It's the same thing with black people. Some white liberals worry about whether it's better to say black or African-American. Others know black people, or read what black people say.

Anonymous said...

Alon, I sincerely hope you're enjoying your ignorant statements. It would be a pity if you were being hyperbolic for no fun reason.

"There's no Pagan background for whose atheists to celebrate the Solstices."

Hi. I'm an atheist from a Pagan and semi-Christian (mom was an agnostic, raised Lutheran) background, and I do still acknowledge the solstices and equinoxes and may or may not light a candle (depends on if I have a candle, really). There are plenty of us out there. Please stop saying things that are totally unsupportable?

Also, this is really uncalled for:
"Pagan holidays are celebrated about the same time as Christmas, but they're too New Agey to be serious, as opposed to funny ideas like Towel Day and Talk Like a Pirate Day." Just because you dislike them, they don't qualify as 'real' holidays? But Christmas IS a real holiday? How arrogant.

C. L. Hanson said...

Hey Alon!!!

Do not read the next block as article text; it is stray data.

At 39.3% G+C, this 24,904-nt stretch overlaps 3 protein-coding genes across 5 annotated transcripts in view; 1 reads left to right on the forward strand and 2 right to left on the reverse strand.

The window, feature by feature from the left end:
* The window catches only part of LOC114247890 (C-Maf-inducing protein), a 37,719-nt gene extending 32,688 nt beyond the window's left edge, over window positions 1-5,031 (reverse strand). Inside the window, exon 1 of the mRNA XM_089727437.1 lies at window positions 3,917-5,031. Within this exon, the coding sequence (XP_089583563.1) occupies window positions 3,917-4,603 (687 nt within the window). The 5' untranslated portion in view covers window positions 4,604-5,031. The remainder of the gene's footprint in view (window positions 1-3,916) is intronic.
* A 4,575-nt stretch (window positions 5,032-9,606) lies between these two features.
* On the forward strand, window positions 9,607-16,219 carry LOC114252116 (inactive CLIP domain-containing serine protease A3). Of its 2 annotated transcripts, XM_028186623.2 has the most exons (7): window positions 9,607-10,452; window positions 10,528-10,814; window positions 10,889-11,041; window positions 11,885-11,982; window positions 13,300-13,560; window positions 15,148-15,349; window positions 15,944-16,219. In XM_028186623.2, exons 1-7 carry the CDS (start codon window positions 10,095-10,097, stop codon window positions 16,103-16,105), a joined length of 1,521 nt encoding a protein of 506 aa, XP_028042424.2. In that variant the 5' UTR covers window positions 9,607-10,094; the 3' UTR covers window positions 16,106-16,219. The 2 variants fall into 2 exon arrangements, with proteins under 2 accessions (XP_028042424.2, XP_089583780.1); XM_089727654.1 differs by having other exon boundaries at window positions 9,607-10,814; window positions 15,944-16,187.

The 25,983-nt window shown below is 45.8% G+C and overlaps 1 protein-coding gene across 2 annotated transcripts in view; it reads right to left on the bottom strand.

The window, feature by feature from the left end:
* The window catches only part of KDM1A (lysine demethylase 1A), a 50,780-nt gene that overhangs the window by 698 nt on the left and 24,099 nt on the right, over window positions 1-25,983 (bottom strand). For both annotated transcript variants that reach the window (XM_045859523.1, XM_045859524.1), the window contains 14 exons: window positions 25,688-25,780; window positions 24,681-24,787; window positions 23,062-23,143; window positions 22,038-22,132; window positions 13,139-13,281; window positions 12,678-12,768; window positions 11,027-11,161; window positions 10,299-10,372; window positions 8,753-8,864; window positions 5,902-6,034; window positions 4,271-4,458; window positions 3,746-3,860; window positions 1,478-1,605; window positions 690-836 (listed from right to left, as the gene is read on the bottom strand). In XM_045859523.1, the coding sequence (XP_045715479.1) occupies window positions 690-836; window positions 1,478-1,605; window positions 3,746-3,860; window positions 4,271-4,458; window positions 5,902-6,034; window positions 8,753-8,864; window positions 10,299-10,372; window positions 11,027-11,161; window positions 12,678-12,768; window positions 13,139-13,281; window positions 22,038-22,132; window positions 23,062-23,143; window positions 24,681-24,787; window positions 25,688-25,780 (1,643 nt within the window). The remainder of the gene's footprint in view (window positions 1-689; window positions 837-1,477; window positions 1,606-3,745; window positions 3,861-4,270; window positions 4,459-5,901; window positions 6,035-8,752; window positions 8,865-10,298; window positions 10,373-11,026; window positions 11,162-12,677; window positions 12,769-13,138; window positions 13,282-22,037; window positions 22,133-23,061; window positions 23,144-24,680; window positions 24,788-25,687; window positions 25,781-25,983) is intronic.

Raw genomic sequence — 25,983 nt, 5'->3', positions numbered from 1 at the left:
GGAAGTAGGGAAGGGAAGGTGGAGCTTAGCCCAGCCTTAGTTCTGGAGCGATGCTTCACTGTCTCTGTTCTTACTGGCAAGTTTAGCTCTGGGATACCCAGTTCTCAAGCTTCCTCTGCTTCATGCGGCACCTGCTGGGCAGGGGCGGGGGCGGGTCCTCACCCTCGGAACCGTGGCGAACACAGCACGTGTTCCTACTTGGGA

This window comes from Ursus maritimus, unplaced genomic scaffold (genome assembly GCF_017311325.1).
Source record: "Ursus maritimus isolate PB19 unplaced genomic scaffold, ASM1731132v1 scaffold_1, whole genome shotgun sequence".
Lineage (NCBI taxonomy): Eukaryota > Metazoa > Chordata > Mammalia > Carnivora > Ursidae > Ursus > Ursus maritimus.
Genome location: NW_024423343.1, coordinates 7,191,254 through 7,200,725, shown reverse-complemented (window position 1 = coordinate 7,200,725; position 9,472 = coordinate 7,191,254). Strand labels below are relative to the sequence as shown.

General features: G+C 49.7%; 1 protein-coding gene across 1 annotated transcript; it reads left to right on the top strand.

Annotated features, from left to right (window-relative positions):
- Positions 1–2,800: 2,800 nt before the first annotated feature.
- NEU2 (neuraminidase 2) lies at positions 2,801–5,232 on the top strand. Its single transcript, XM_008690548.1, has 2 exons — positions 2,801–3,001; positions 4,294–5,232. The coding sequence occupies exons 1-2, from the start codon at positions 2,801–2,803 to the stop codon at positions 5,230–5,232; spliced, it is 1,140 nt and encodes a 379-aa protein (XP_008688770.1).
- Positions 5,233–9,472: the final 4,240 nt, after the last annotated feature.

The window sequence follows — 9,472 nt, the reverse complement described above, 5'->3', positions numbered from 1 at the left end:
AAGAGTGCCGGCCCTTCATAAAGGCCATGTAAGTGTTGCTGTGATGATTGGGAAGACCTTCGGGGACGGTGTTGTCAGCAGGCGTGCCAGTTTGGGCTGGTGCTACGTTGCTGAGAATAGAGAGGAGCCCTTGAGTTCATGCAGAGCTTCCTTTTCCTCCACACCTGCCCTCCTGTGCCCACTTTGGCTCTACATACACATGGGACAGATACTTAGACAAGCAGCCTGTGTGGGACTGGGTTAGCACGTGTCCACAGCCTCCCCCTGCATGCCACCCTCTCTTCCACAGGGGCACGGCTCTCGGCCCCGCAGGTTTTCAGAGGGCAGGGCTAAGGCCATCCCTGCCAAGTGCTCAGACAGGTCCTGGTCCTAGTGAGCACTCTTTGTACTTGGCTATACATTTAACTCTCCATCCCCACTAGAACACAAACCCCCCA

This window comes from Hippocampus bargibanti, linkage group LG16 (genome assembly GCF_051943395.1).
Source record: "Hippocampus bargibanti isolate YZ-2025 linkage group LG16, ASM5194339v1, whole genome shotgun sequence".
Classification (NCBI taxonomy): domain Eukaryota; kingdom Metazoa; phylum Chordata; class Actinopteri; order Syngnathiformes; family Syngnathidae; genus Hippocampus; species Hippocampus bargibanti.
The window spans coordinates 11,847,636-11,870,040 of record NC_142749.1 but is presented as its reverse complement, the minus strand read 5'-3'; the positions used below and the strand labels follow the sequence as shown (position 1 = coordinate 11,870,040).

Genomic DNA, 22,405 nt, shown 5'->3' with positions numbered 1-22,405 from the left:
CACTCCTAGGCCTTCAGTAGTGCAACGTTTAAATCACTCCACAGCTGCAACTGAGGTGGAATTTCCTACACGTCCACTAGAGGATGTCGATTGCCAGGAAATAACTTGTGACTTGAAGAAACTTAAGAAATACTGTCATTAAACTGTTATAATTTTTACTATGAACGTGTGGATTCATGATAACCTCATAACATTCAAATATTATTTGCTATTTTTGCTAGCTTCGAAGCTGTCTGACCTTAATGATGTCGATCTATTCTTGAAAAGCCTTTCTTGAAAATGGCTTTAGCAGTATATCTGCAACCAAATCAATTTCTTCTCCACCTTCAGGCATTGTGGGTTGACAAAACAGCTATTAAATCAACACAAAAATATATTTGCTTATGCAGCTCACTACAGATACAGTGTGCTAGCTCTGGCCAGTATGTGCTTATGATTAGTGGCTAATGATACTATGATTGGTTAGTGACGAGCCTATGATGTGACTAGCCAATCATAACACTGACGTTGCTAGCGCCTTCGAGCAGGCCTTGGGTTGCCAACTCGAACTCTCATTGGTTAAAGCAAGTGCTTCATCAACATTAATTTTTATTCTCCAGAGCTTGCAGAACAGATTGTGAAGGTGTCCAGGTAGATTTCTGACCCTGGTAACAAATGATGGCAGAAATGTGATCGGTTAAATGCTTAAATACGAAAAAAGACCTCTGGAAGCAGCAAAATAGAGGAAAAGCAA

I know Diwali is a month before Christmas -- I've been to a Diwali celebration (and Hindu services) with friends from India. The reason I include it in this list is because it's a festival of light from the Indo-European tradition, thus I think it traces back to the same family of traditions as Christmas and the "festival of lights" aspect of Hanukkah (which was added to the original story of military victory probably because of Hellenic influences). It looks like the "trick or treat" aspect of Halloween and the wassailing (for charity/donations) aspect of Christmas also trace back to a common family of Pagan traditions. Recognizing only one incarnation of a given tradition cuts off so much richness, like cutting a symphony down to the parts of a few instruments. So, yes, I do mean to include a happy (belated) Diwali in my "Happy Holidays" wish. If you want to wish people "Merry Christmas" right around the time you're throwing your parties for Chinese New Year -- if you're sincere about it -- then knock yourself out. ;^)